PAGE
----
Saw X brings the magic back in a big way. Given this is the tenth movie in a horror franchise that began in 2004, it was a pleasant surprise to enjoy a film so simple and confident in a genre overcrowded with mediocre production and over-complicated narratives. It may be strange to think of “torture porn” as nostalgic, but that’s exactly what we have here.
Directed by franchise regular Kevin Greutert (Saw VI, Saw 3D), Saw X follows the infamous Jigsaw killer John Kramer (Tobin Bell) exacting revenge on a group of doctors running a scam on the terminally ill, Kramer included. Those familiar with the Saw formula should already be comfortable with the what and the why of Jigsaw and his motivations. Unlike its predecessors, however, Saw X doesn’t try to explain the how. The movie doesn’t care how Jigsaw is able to set his traps so quickly – and neither will you. There’s no complicated plots about betrayals and misdirection and false deaths. Nothing but screams and lots of blood.
Speaking of which, tremendous praise goes to the acting and production. Horror movies tend to be hit-or-miss when it comes to portraying authentic pain and terror, but the entire cast brought their “A” game. I’m rarely squeamish watching most splatter-filled horror movies, but those screams felt sincere and truly overwhelming. I’ll admit I had to step out for a moment to catch my breath; the blood looked real and I was feeling every twist and pull of the metal.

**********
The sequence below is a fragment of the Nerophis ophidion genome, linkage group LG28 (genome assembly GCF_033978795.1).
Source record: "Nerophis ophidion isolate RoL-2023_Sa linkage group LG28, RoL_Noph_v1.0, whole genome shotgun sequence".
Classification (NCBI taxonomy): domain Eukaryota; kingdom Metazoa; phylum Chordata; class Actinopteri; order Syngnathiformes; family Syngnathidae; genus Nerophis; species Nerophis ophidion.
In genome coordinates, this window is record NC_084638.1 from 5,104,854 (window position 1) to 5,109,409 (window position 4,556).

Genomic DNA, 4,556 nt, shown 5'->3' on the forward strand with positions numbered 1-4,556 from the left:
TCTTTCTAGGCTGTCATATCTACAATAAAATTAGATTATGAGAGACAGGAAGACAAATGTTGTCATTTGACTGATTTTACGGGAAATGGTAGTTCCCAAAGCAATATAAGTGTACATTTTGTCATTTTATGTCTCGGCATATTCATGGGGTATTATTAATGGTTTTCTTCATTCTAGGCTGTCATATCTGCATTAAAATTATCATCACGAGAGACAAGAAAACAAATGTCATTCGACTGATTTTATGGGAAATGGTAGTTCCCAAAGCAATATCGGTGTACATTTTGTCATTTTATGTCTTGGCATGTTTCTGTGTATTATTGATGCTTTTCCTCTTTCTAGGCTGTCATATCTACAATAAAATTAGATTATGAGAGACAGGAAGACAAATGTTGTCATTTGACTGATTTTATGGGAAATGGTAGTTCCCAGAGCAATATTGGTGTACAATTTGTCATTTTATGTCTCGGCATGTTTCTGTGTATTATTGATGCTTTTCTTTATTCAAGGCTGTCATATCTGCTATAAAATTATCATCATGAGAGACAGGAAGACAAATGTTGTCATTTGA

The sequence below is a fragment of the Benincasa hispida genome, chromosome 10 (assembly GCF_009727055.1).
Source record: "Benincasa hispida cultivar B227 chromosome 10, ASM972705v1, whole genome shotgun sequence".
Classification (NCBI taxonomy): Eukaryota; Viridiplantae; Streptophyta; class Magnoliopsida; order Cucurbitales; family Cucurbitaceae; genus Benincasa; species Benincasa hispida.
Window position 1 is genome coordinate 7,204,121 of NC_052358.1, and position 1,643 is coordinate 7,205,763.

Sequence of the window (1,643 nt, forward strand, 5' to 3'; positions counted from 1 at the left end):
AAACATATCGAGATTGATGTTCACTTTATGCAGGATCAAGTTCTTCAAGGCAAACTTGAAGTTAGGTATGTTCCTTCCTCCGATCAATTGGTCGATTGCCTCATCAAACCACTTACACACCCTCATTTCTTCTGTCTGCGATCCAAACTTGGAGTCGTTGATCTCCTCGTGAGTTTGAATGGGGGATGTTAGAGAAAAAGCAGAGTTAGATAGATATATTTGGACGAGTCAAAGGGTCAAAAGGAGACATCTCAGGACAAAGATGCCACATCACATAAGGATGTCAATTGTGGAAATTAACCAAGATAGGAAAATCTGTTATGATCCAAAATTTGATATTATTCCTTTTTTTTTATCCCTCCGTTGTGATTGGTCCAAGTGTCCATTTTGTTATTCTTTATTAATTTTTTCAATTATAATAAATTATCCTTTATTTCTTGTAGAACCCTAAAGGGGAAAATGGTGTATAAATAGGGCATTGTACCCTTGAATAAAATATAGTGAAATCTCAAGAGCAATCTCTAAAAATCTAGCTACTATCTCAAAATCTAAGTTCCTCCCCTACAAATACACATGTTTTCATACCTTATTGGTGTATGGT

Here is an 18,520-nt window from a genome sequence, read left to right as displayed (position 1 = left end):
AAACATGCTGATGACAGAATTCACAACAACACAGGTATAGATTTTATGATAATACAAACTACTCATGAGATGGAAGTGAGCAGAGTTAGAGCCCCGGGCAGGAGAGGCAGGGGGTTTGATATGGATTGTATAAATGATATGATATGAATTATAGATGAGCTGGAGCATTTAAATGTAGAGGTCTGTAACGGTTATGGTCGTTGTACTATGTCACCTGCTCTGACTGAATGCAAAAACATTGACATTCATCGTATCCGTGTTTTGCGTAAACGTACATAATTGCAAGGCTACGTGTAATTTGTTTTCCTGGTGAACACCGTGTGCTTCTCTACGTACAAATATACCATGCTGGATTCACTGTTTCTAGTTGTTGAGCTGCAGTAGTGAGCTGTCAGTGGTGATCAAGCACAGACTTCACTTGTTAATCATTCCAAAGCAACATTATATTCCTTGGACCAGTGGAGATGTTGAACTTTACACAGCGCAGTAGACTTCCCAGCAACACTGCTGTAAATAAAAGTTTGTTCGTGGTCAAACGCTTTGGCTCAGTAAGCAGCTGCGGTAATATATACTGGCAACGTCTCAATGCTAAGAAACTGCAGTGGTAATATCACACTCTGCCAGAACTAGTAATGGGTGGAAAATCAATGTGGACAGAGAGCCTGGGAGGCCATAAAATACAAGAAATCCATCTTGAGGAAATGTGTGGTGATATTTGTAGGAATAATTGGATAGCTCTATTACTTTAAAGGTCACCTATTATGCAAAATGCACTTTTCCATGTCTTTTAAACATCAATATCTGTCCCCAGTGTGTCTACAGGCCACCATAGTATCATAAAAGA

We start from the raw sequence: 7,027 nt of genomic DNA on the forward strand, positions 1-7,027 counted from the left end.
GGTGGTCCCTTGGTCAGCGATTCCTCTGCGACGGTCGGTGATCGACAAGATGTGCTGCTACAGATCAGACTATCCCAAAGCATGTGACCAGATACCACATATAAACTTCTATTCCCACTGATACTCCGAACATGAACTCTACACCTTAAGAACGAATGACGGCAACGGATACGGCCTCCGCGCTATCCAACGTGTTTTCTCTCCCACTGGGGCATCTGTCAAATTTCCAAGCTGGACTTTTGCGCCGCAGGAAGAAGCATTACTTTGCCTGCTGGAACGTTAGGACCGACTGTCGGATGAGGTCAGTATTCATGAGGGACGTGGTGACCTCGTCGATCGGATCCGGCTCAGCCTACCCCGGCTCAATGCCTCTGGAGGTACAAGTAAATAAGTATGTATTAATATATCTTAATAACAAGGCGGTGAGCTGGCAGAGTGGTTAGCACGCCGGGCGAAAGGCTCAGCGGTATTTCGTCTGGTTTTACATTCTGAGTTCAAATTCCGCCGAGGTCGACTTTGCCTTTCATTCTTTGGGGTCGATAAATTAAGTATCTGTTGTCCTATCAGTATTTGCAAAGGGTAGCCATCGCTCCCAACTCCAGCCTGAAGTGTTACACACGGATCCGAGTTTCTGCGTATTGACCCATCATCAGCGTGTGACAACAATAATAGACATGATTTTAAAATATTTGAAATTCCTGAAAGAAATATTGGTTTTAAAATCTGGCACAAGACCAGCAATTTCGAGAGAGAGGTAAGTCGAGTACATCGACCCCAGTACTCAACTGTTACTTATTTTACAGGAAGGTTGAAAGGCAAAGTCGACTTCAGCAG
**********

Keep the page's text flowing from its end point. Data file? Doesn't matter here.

The standouts were obvious, especially John Kramer and Amanda Young (Shawnee Smith) reprising their roles as Jigsaw and his assistant respectively, but the scamming doctors really rose to meet the movie’s energy. What makes the difference is how much time we spend with Kramer instead of his victims, his character acting as a kind of anti-hero, a crusader for the dozens of cancer patients swindled out of their life savings by false hope. But his revenge is still brutal, oftentimes too much, and thus we also get to root for the victims.
What helps this change of perspective is how, unlike previous entries in the franchise, Jigsaw’s traps are in the open for all participants to see. We get a crowd dynamic as opposed to a singular relationship, akin to team sports instead of one-on-one matches; Jigsaw and Amanda vs. the doctors. Everyone is morally bankrupt and it works brilliantly.
Saw X left me satisfied and honestly a little nervous on the way home. The story was concise, the traps fresh and exciting, and I always felt connected to the characters on screen, whether I was rooting for or against them. Even if you felt burnt out by recent Saw films, or a fan of visceral horror, maybe it’s time to step into something a little more nostalgic and bloody. Either way, it’s a damn good time with a true horror icon.